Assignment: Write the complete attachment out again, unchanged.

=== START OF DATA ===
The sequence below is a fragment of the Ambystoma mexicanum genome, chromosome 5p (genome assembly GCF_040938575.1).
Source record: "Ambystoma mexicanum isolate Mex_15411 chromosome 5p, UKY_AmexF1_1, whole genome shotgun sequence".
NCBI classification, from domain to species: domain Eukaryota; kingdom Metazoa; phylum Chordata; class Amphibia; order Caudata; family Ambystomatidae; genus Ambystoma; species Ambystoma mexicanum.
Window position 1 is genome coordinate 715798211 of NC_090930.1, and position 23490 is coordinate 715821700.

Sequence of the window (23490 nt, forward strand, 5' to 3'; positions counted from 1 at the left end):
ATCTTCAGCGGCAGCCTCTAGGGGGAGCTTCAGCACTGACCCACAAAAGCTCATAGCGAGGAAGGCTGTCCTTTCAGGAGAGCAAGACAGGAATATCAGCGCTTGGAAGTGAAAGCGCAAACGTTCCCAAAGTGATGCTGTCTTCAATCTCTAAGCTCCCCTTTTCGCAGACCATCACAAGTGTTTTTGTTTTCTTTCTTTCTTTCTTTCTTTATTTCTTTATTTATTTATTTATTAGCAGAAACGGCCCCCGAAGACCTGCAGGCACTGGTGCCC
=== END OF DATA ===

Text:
The sequence below is a fragment of the Ambystoma mexicanum genome, chromosome 5p (genome assembly GCF_040938575.1).
Source record: "Ambystoma mexicanum isolate Mex_15411 chromosome 5p, UKY_AmexF1_1, whole genome shotgun sequence".
NCBI classification, from domain to species: domain Eukaryota; kingdom Metazoa; phylum Chordata; class Amphibia; order Caudata; family Ambystomatidae; genus Ambystoma; species Ambystoma mexicanum.
Window position 1 is genome coordinate 715798211 of NC_090930.1, and position 23490 is coordinate 715821700.

Sequence of the window (23490 nt, forward strand, 5' to 3'; positions counted from 1 at the left end):
ATCTTCAGCGGCAGCCTCTAGGGGGAGCTTCAGCACTGACCCACAAAAGCTCATAGCGAGGAAGGCTGTCCTTTCAGGAGAGCAAGACAGGAATATCAGCGCTTGGAAGTGAAAGCGCAAACGTTCCCAAAGTGATGCTGTCTTCAATCTCTAAGCTCCCCTTTTCGCAGACCATCACAAGTGTTTTTGTTTTCTTTCTTTCTTTCTTTCTTTATTTCTTTATTTATTTATTTATTAGCAGAAACGGCCCCCGAAGACCTGCAGGCACTGGTGCCC